Tuesday, December 27, 2016

DNA damage and repair capacity in lymphocyte of chronic obstructive pulmonary diseases patients during physical exercise with oxygen supplementation.

DNA damage and repair capacity in lymphocyte of chronic obstructive pulmonary diseases patients during physical exercise with oxygen supplementation.

Multidiscip Respir Med. 2016;11:43

Authors: da Silva AL, Karnopp TE, Weber AF, Goulart CD, Scheneiders PB, Cardoso DM, Carvalho LL, Ellwanger JH, Possuelo LG, Valim AR


BACKGROUND: We hypothesized that the use of oxygen supplementation during aerobic exercise induces less DNA damage than exercise alone. The aim of this study is to assess the level of DNA damage induced by physical exercise with and without oxygen supplementation in chronic obstructive pulmonary diseases (COPD) patients.
METHODS: Peripheral blood was collected before and after aerobic exercise in two conditions: (I) aerobic exercise without oxygen supplementation (AE group) and (II) with oxygen supplementation (AE-O2 group). Lymphocytes were collected to perform the alkaline version of the Comet Assay. To assess the susceptibility to exogenous DNA damage, the lymphocytes were treated with methyl methanesulphonate (MMS) for 1-h or 3-h. After 3-h treatment, the percentage of residual damage was calculated assuming the value of 1-h MMS treatment as 100%.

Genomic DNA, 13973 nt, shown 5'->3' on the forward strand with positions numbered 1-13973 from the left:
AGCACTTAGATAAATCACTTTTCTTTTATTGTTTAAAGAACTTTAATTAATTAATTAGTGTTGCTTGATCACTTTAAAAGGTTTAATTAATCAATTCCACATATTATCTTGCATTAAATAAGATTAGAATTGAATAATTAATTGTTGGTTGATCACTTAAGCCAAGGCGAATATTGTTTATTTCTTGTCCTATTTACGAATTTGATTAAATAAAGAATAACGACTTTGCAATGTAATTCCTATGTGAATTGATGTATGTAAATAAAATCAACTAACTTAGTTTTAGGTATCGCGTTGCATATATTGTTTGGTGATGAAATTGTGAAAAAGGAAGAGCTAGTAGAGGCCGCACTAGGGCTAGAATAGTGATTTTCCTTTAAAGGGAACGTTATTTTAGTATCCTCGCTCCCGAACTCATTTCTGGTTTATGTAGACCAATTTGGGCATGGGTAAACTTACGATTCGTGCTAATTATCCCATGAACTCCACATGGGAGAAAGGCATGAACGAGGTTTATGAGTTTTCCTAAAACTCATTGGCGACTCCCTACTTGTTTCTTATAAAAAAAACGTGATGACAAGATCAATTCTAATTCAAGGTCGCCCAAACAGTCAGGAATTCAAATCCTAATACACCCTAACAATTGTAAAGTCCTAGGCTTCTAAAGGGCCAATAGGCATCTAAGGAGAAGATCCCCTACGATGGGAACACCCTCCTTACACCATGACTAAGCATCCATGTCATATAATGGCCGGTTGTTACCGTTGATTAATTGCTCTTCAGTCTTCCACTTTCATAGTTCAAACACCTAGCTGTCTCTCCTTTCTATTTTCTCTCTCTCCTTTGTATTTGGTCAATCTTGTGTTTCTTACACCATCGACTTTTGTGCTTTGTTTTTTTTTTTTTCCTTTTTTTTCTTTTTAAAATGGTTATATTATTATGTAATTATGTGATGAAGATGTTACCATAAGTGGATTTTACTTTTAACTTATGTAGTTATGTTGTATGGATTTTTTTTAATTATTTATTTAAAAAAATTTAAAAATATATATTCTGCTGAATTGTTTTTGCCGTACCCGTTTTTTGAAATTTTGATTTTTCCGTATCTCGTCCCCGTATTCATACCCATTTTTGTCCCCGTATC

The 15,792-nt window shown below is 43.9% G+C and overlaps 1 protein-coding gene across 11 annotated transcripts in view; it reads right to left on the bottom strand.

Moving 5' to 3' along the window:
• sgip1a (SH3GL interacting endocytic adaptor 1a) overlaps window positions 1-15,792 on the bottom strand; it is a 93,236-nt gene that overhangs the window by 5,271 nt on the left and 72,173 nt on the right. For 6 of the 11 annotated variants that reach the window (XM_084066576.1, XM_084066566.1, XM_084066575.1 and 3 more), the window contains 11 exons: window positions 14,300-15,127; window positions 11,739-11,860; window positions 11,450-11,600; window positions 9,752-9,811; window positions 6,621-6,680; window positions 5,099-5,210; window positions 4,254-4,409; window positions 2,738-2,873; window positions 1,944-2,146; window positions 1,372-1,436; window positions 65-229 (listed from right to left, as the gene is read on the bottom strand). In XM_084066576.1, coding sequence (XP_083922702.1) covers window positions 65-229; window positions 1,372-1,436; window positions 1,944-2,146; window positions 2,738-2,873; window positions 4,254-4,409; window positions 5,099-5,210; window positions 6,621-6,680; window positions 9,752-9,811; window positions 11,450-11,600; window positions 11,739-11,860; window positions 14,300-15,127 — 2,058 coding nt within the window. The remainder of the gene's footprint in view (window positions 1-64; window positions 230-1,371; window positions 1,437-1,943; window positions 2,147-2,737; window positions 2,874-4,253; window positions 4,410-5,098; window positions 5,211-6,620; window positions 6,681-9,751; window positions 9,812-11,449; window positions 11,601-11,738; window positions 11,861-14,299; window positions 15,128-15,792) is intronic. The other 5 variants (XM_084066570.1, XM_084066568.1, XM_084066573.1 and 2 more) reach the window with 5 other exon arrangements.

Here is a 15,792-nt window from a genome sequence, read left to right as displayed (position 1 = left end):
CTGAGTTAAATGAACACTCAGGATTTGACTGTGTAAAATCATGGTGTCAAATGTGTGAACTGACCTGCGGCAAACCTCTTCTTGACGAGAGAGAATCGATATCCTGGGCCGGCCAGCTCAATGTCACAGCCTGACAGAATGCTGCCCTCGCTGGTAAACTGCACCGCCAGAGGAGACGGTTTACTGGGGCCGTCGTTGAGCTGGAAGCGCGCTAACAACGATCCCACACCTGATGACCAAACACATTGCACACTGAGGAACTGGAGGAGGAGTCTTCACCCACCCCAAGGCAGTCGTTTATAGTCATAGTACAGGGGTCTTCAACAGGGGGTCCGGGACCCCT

RESULTS: AE group showed lower induced damage (1 h of MMS treatment) and consequently less DNA repair compared to AE-O2 group. AE-O2 group showed an increase in the induced DNA damage (1 h of MMS treatment) and an increased DNA repair capacity. Within the AE-O2 group, in the post-exercise situation the induced DNA damage after 1 h of MMS treatment was higher (p = 0.01) than in the pre-exercise.
CONCLUSION: COPD patients who performed physical exercise associated with oxygen supplementation had a better response to DNA damage induced by MMS and a better DNA repair when compared to the condition of physical exercise without oxygen supplementation.
TRIAL REGISTRATION: UNISC N374.298. Registered 04 JUN 2013 (retrospectively registered).

28018592 [PubMed]

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